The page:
Esoteric N-05 Network Audio Player

Bravo!

Equipment report
Categories:
Music servers and computer audio
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Products:
Esoteric N-05
Esoteric N-05 Network Audio Player

Setting Up and Using the N-05
You need to make three connections to get the N-05 up and running: a power cord, an Ethernet cable to your home network, and a connection of the output signal to your preamplifier or integrated amplifier. The network connection provides two functions: It connects the N-05 to the network storage where you store your music files, and it connects the N-05 to a WiFi router on your network which lets your iPad running the Esoteric Sound Stream app control the N-05’s operation. I connected the N-05 to my preamp using Audience Au24 SX balanced cables, and to my home network using an Ethernet cable. The drawing below shows how the N-05 connects to the home network.

If you buy your N-05 from a dealer, you probably won’t get to appreciate how well the unit is shipped: It’s packed in three nested boxes and trucked in on a pallet. Outside of personal delivery by the manufacturer, that’s the most carrier-proof shipping mode I’ve ever experienced.

The N-05’s designation as a network audio player tells you that the preferred file storage medium is a network drive. The primary purpose of a network NAS drive is to store and retrieve files, but since it has an internal computer processor, it can also run programs on its own, and for use with the N-05, the NAS should run the MinimServer program. MinimServer is free, although donations are encouraged. Many NASes come with MinimServer already installed, or at least with an installation program for it already installed. My QNAP TS251 came with a MinimServer installation program. Often, review components come with throw-away power cords, but the Esoteric cord looked pretty robust, so I used it for the review.

I downloaded the free Esoteric Sound Stream app to my iPad Air2. The set-up process was easy; all I had to do to get started was select the N-05 as the music player and the Minimserver program running on the NAS as the music library. It was also fast, scanning my NAS and preparing a display of all the music there in about five minutes. Many apps have taken over an hour to accomplish that task.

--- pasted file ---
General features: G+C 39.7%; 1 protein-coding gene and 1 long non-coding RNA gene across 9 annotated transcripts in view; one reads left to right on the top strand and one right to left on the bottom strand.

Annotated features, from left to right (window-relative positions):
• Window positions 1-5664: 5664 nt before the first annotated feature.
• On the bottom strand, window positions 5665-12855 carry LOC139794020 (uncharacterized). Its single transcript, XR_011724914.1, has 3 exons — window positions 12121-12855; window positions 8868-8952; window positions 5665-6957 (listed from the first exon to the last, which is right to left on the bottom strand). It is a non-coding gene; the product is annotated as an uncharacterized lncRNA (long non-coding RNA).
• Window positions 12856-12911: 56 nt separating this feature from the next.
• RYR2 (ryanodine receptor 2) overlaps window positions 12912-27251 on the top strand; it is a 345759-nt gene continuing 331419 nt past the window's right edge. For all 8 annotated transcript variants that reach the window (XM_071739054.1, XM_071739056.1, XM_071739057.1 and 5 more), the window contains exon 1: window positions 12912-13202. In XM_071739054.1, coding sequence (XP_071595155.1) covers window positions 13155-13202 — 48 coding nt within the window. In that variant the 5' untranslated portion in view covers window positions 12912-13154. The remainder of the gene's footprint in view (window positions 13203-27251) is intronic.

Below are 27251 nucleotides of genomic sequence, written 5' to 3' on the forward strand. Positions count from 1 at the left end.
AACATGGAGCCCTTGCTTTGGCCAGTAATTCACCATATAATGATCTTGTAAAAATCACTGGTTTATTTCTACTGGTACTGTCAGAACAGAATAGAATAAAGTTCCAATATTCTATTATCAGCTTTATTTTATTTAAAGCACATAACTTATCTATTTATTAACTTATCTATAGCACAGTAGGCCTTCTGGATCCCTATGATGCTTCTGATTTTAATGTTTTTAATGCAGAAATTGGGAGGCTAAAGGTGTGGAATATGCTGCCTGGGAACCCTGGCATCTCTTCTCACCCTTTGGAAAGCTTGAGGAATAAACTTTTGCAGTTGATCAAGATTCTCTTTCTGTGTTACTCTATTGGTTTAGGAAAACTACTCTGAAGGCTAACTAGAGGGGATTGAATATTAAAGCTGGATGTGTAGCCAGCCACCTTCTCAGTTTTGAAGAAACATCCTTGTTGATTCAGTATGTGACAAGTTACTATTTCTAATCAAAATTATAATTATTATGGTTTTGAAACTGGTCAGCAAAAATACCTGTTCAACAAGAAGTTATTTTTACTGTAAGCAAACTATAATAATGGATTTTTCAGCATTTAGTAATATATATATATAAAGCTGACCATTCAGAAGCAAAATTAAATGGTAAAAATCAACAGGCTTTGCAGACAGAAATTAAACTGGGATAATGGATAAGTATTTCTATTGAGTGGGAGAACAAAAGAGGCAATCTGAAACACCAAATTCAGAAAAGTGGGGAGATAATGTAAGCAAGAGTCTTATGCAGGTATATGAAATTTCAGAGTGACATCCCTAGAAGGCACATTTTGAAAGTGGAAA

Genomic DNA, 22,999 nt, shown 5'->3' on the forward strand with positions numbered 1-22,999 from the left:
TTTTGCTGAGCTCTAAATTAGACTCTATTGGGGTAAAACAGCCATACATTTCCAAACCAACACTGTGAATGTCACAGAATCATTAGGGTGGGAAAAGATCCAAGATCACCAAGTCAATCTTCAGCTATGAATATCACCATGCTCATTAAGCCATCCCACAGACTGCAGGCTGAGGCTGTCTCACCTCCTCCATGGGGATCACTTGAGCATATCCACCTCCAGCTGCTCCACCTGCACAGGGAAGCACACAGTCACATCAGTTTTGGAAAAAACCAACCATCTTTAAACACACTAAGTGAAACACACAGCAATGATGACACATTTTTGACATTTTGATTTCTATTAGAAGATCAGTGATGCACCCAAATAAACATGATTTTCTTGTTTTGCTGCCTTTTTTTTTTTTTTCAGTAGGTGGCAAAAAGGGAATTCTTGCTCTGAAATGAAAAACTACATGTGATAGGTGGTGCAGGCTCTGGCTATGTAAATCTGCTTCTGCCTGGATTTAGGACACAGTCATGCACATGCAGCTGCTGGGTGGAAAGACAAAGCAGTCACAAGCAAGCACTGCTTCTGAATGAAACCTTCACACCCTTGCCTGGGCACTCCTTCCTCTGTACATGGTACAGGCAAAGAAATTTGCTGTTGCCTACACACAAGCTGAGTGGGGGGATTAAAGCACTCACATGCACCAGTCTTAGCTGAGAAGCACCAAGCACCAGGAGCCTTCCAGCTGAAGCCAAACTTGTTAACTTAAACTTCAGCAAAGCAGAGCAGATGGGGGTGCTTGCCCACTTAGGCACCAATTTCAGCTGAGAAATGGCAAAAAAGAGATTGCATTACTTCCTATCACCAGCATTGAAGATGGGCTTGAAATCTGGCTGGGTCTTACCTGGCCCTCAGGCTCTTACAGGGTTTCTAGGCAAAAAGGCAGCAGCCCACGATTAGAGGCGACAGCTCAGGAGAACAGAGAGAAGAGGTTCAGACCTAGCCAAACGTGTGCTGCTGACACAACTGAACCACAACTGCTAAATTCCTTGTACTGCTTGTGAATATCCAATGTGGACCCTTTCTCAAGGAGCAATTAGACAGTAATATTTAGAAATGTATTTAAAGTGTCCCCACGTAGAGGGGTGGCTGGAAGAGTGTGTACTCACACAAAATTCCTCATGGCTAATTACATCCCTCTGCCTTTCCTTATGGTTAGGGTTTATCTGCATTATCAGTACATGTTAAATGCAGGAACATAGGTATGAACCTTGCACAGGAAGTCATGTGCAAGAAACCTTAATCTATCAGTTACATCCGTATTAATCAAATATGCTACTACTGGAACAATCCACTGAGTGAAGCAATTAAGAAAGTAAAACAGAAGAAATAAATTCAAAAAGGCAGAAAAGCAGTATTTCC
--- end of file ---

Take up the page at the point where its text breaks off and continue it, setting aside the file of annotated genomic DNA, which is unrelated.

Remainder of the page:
A typical audio component’s user interface consists of the knobs and switches on its front panel and a remote control, but a music player’s user interface is its remote app running on a tablet computer, in the N-05’s case, the aforementioned Esoteric Sound Stream app, which I’ll call ESS for short. It was straightforward to use ESS; all you do to play an album is tap its cover art, and ESS shows you the songs in that album, and when you tap one of the songs, ESS starts playing the songs beginning with the one tapped. That’s quite easy—if you’ve ever used a music playback app before. If not, it could be confusing. An icon that looks like a gear brought up the Setup menu, which is where I found the user guide for ESS. To reach it, tap Setup, then scroll down to the bottom of the Setup menu. Tap App, then About, then Help, then English Manual. An online user manual will be displayed. Just scroll down to see how to use ESS. You can also either read the manual online or if you’d like, perhaps print it out from Esoteric’s website.

ESS’ main screen is divided into three sections: the top section shows information about the selection that’s currently playing; the section on the bottom left shows the playlist of songs selected to play; and the bottom right section shows the library, the albums available to play. The Now Playing section provided lots of useful information, such as the sampling rate of the song being played and its file type. Another thing I appreciated was ESS’ “folder view” at the top of the Library section (not visible in the screenshot above), which lets you view the contents of your music storage folder as if it were a computer folder, which of course, it is. Sometimes that’s a more reliable way to find an album you want to play.

Setting up Tidal was child’s play. I tapped the Tidal button on the ESS screen, entered my Tidal user ID and password, and Tidal’s menu was displayed on the screen. Playing a song or album on Tidal was similar to playing a song or album in your library: just tap the cover art thumbnail for the song or album and it will be added to the playlist. If you want to hear an entire album, touch and hold your finger to its cover art and you’ll see several options for playing all the songs. The four buttons to the right of the cover art, from left to right, let you play a selection immediately, play the selection after the current selection finishes playing, add the selection to the end of the playlist, or clear the playlist and play the selection.

You can name and save a playlist if you want to play the same assortment of songs several times. Since I was playing the same list of selections using several different filters and upsampling, I created a review playlist of the selections I used so I wouldn’t have to select them individually each time I played them. There’s also an icon on the ESS screen that shows the newly installed albums in your library—very useful.

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